When thinking about policy, I always try and start with ‘Classical thinking’ and then identify the frictions that take us away from that solution.
The key problem with the portfolio balance argument the Fed (and other central banks) have used to justify the efficacy of balance sheet policies is that the taxpayer owns the central bank, so we are just shifting the risk around rather than reducing net private sector risk.
As with all ‘Ricardian equivalence’ type theories, I am ambivalent on this one. Just as I doubt that folks know much about the tax-debt mix, I suspect they know little of the risks that have been assumed by their central bank (a previously cautious money issuer that’s now operating like a hedge fund).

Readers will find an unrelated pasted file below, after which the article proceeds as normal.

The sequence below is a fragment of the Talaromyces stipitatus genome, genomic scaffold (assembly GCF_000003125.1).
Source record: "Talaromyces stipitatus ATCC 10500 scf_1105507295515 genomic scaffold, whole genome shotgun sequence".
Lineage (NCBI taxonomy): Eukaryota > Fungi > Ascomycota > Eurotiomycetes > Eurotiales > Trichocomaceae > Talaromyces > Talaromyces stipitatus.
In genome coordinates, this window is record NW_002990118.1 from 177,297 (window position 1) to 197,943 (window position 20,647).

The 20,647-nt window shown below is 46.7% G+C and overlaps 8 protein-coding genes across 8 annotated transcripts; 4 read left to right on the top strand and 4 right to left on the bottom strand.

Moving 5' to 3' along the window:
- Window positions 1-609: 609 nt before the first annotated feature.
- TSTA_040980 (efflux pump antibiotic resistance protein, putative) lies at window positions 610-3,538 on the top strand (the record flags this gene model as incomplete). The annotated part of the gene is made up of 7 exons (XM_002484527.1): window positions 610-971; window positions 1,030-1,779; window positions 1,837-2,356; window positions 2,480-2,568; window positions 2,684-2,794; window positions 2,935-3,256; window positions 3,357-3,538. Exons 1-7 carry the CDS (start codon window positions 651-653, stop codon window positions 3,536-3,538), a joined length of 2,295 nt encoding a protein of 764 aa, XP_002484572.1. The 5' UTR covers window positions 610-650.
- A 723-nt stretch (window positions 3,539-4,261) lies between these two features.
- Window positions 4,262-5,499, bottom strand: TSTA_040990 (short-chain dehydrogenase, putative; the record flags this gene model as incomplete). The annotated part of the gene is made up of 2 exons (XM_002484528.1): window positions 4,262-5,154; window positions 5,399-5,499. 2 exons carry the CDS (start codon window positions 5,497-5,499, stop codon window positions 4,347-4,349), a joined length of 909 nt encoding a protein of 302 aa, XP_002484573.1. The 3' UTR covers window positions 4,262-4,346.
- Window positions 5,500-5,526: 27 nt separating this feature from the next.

The reason these theories are useful is that the equilibriums they describe appear to act as attractors. In the longer run, agents may figure it out for ordinary folks … tax agents help us manage our future tax liabilites, and financial managers help us manage the risks to our wealth.
Peter headed the SOMA portfolio at the FRBNY, and did a stint at the US Treasury, so he (of all people) understands what’s going on … and rather than being squeezed into taking risk by QE (the ‘portfolio balance’ effect) he’s being pushed away from it (the ‘Ricardian balance’ effect):
it is time to face the simple truth that, as they approach zero, lower interest rates will not automatically create more credit and more economic activity but, rather, run the significant risk of perversely discouraging the lending and investment that we need